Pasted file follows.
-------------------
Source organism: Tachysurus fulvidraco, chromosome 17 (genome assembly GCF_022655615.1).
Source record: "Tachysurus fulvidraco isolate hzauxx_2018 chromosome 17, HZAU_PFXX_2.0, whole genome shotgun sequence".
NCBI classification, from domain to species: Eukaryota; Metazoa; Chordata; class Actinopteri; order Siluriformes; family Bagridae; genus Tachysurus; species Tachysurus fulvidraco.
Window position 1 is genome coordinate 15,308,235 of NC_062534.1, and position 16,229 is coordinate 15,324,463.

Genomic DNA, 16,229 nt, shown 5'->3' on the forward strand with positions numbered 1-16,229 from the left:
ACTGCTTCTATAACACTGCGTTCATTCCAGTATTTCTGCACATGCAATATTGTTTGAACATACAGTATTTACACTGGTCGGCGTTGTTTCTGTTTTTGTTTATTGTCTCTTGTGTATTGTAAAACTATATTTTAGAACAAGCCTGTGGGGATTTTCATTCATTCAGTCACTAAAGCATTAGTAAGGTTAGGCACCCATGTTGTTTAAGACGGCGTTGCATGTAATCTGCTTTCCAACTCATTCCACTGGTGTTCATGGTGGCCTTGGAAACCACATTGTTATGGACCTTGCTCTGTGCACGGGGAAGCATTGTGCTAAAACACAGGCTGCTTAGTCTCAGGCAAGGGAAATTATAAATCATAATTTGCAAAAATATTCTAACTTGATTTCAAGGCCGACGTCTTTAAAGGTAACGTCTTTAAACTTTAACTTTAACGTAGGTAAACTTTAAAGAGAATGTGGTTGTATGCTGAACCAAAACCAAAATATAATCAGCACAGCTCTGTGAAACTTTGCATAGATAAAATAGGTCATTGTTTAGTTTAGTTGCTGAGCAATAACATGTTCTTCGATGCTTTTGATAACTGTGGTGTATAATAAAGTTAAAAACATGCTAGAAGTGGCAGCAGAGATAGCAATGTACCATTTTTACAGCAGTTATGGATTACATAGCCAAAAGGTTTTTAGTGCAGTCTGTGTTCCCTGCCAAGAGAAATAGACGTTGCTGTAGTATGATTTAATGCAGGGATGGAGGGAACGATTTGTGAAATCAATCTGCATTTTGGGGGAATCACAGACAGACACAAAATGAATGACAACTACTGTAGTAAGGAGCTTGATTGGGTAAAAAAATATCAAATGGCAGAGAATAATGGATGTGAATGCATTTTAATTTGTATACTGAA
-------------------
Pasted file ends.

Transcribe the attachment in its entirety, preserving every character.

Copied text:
Source organism: Tachysurus fulvidraco, chromosome 17 (genome assembly GCF_022655615.1).
Source record: "Tachysurus fulvidraco isolate hzauxx_2018 chromosome 17, HZAU_PFXX_2.0, whole genome shotgun sequence".
NCBI classification, from domain to species: Eukaryota; Metazoa; Chordata; class Actinopteri; order Siluriformes; family Bagridae; genus Tachysurus; species Tachysurus fulvidraco.
Window position 1 is genome coordinate 15,308,235 of NC_062534.1, and position 16,229 is coordinate 15,324,463.

Genomic DNA, 16,229 nt, shown 5'->3' on the forward strand with positions numbered 1-16,229 from the left:
ACTGCTTCTATAACACTGCGTTCATTCCAGTATTTCTGCACATGCAATATTGTTTGAACATACAGTATTTACACTGGTCGGCGTTGTTTCTGTTTTTGTTTATTGTCTCTTGTGTATTGTAAAACTATATTTTAGAACAAGCCTGTGGGGATTTTCATTCATTCAGTCACTAAAGCATTAGTAAGGTTAGGCACCCATGTTGTTTAAGACGGCGTTGCATGTAATCTGCTTTCCAACTCATTCCACTGGTGTTCATGGTGGCCTTGGAAACCACATTGTTATGGACCTTGCTCTGTGCACGGGGAAGCATTGTGCTAAAACACAGGCTGCTTAGTCTCAGGCAAGGGAAATTATAAATCATAATTTGCAAAAATATTCTAACTTGATTTCAAGGCCGACGTCTTTAAAGGTAACGTCTTTAAACTTTAACTTTAACGTAGGTAAACTTTAAAGAGAATGTGGTTGTATGCTGAACCAAAACCAAAATATAATCAGCACAGCTCTGTGAAACTTTGCATAGATAAAATAGGTCATTGTTTAGTTTAGTTGCTGAGCAATAACATGTTCTTCGATGCTTTTGATAACTGTGGTGTATAATAAAGTTAAAAACATGCTAGAAGTGGCAGCAGAGATAGCAATGTACCATTTTTACAGCAGTTATGGATTACATAGCCAAAAGGTTTTTAGTGCAGTCTGTGTTCCCTGCCAAGAGAAATAGACGTTGCTGTAGTATGATTTAATGCAGGGATGGAGGGAACGATTTGTGAAATCAATCTGCATTTTGGGGGAATCACAGACAGACACAAAATGAATGACAACTACTGTAGTAAGGAGCTTGATTGGGTAAAAAAATATCAAATGGCAGAGAATAATGGATGTGAATGCATTTTAATTTGTATACTGAA